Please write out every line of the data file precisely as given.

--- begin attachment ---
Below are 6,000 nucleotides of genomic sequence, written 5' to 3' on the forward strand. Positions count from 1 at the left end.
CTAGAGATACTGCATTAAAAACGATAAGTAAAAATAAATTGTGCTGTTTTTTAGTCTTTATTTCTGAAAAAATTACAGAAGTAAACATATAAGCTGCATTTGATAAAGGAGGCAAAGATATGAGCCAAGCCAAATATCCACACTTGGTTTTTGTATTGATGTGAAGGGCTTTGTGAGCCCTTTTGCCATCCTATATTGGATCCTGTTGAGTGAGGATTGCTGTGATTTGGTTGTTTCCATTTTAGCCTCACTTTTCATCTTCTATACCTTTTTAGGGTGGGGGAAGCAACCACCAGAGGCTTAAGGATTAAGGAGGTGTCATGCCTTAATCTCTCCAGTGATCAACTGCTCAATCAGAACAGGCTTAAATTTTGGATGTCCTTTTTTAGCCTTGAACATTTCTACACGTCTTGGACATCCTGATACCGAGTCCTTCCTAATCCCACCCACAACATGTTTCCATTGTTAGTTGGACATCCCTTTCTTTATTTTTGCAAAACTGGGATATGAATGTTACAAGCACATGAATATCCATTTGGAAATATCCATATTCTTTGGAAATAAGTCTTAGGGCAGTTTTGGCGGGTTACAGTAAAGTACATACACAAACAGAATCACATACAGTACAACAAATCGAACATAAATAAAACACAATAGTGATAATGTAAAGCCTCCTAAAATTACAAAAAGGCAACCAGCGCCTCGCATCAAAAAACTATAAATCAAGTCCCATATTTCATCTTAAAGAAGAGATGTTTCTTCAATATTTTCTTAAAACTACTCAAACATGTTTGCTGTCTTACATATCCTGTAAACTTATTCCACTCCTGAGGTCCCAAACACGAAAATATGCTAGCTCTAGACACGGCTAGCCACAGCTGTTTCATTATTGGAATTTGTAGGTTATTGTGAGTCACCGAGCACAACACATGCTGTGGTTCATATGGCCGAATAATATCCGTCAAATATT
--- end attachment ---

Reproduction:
Below are 6,000 nucleotides of genomic sequence, written 5' to 3' on the forward strand. Positions count from 1 at the left end.
CTAGAGATACTGCATTAAAAACGATAAGTAAAAATAAATTGTGCTGTTTTTTAGTCTTTATTTCTGAAAAAATTACAGAAGTAAACATATAAGCTGCATTTGATAAAGGAGGCAAAGATATGAGCCAAGCCAAATATCCACACTTGGTTTTTGTATTGATGTGAAGGGCTTTGTGAGCCCTTTTGCCATCCTATATTGGATCCTGTTGAGTGAGGATTGCTGTGATTTGGTTGTTTCCATTTTAGCCTCACTTTTCATCTTCTATACCTTTTTAGGGTGGGGGAAGCAACCACCAGAGGCTTAAGGATTAAGGAGGTGTCATGCCTTAATCTCTCCAGTGATCAACTGCTCAATCAGAACAGGCTTAAATTTTGGATGTCCTTTTTTAGCCTTGAACATTTCTACACGTCTTGGACATCCTGATACCGAGTCCTTCCTAATCCCACCCACAACATGTTTCCATTGTTAGTTGGACATCCCTTTCTTTATTTTTGCAAAACTGGGATATGAATGTTACAAGCACATGAATATCCATTTGGAAATATCCATATTCTTTGGAAATAAGTCTTAGGGCAGTTTTGGCGGGTTACAGTAAAGTACATACACAAACAGAATCACATACAGTACAACAAATCGAACATAAATAAAACACAATAGTGATAATGTAAAGCCTCCTAAAATTACAAAAAGGCAACCAGCGCCTCGCATCAAAAAACTATAAATCAAGTCCCATATTTCATCTTAAAGAAGAGATGTTTCTTCAATATTTTCTTAAAACTACTCAAACATGTTTGCTGTCTTACATATCCTGTAAACTTATTCCACTCCTGAGGTCCCAAACACGAAAATATGCTAGCTCTAGACACGGCTAGCCACAGCTGTTTCATTATTGGAATTTGTAGGTTATTGTGAGTCACCGAGCACAACACATGCTGTGGTTCATATGGCCGAATAATATCCGTCAAATATT